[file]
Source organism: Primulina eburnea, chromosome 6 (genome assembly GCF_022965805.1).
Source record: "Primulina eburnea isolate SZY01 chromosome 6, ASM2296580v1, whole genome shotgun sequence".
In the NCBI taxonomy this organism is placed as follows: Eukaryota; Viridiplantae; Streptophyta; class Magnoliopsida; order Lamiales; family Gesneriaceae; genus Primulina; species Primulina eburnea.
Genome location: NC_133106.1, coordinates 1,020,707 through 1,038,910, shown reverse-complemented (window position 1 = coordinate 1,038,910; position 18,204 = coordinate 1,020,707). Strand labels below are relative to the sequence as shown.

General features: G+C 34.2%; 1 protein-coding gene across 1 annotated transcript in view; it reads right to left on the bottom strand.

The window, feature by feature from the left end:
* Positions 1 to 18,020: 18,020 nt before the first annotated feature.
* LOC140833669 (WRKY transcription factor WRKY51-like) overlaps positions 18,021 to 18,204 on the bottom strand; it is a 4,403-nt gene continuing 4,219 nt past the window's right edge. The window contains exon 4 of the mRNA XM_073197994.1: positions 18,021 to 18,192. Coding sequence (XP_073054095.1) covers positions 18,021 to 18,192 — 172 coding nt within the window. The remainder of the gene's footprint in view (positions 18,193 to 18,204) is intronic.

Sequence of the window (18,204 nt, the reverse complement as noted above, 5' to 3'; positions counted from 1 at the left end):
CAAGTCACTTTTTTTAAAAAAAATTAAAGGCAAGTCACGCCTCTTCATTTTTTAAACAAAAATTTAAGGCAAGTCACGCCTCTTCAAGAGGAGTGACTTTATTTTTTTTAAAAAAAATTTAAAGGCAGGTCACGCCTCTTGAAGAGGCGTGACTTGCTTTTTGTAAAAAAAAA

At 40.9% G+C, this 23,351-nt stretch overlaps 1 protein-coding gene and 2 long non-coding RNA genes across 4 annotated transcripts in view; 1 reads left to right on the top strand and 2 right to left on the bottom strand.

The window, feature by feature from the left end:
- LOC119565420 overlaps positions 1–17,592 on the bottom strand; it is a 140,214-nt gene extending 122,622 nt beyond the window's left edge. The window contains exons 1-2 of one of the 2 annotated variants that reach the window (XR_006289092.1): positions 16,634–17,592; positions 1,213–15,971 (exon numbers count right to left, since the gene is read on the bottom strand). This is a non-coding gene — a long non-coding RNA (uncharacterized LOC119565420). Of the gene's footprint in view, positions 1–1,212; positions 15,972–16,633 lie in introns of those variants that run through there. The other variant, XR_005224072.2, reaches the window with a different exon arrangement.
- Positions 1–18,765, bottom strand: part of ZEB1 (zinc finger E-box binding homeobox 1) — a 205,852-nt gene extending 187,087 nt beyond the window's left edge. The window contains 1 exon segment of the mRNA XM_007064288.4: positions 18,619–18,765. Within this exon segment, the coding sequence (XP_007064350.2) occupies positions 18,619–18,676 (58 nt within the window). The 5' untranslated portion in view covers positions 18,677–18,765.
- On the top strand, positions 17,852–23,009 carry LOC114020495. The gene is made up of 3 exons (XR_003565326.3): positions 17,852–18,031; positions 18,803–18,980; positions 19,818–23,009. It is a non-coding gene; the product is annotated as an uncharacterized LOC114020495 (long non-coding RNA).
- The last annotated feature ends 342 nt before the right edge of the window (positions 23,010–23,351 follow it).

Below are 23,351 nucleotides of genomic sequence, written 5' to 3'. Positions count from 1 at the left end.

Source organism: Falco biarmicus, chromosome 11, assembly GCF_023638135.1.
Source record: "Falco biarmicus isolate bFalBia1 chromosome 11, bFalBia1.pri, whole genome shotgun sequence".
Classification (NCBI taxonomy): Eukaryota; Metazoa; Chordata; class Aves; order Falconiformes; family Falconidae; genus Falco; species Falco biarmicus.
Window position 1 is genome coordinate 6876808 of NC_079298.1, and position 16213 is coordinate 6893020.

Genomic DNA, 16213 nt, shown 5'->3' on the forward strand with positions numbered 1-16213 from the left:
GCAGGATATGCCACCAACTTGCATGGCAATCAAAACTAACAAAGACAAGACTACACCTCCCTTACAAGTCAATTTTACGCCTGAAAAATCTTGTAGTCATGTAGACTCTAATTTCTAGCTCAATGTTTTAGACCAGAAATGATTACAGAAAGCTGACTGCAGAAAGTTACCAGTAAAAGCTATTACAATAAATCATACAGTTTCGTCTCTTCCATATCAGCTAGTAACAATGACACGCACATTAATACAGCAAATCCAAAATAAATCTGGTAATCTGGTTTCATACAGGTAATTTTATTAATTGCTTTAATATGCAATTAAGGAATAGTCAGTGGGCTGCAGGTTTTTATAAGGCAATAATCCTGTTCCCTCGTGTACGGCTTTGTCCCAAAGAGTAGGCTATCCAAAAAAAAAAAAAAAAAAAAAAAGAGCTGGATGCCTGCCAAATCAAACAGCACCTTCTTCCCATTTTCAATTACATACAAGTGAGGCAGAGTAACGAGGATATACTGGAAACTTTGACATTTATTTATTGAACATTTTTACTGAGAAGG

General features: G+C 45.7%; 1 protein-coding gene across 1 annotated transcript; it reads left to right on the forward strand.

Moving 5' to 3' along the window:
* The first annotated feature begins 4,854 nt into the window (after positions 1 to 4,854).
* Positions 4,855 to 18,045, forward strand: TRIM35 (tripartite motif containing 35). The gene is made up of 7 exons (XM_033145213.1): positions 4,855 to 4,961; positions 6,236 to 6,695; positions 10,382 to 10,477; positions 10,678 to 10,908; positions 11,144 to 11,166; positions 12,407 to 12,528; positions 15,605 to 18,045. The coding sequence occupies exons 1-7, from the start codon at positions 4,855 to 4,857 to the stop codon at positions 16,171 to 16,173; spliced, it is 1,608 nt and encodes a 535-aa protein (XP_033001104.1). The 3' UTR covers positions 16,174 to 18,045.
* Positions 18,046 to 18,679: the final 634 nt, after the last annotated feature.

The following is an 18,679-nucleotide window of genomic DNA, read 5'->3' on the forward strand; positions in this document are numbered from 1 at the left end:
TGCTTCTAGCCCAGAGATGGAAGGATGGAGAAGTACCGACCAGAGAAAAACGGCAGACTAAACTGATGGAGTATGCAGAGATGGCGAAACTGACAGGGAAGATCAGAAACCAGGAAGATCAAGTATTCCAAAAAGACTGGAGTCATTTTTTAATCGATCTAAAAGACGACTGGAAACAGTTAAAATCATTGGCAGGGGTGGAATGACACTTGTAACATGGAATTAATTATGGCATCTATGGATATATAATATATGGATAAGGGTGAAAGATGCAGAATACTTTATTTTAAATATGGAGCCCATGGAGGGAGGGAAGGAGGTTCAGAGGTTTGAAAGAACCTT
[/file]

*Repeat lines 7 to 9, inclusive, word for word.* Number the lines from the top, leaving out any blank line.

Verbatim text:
* Positions 1 to 18,020: 18,020 nt before the first annotated feature.
* LOC140833669 (WRKY transcription factor WRKY51-like) overlaps positions 18,021 to 18,204 on the bottom strand; it is a 4,403-nt gene continuing 4,219 nt past the window's right edge. The window contains exon 4 of the mRNA XM_073197994.1: positions 18,021 to 18,192. Coding sequence (XP_073054095.1) covers positions 18,021 to 18,192 — 172 coding nt within the window. The remainder of the gene's footprint in view (positions 18,193 to 18,204) is intronic.

Sequence of the window (18,204 nt, the reverse complement as noted above, 5' to 3'; positions counted from 1 at the left end):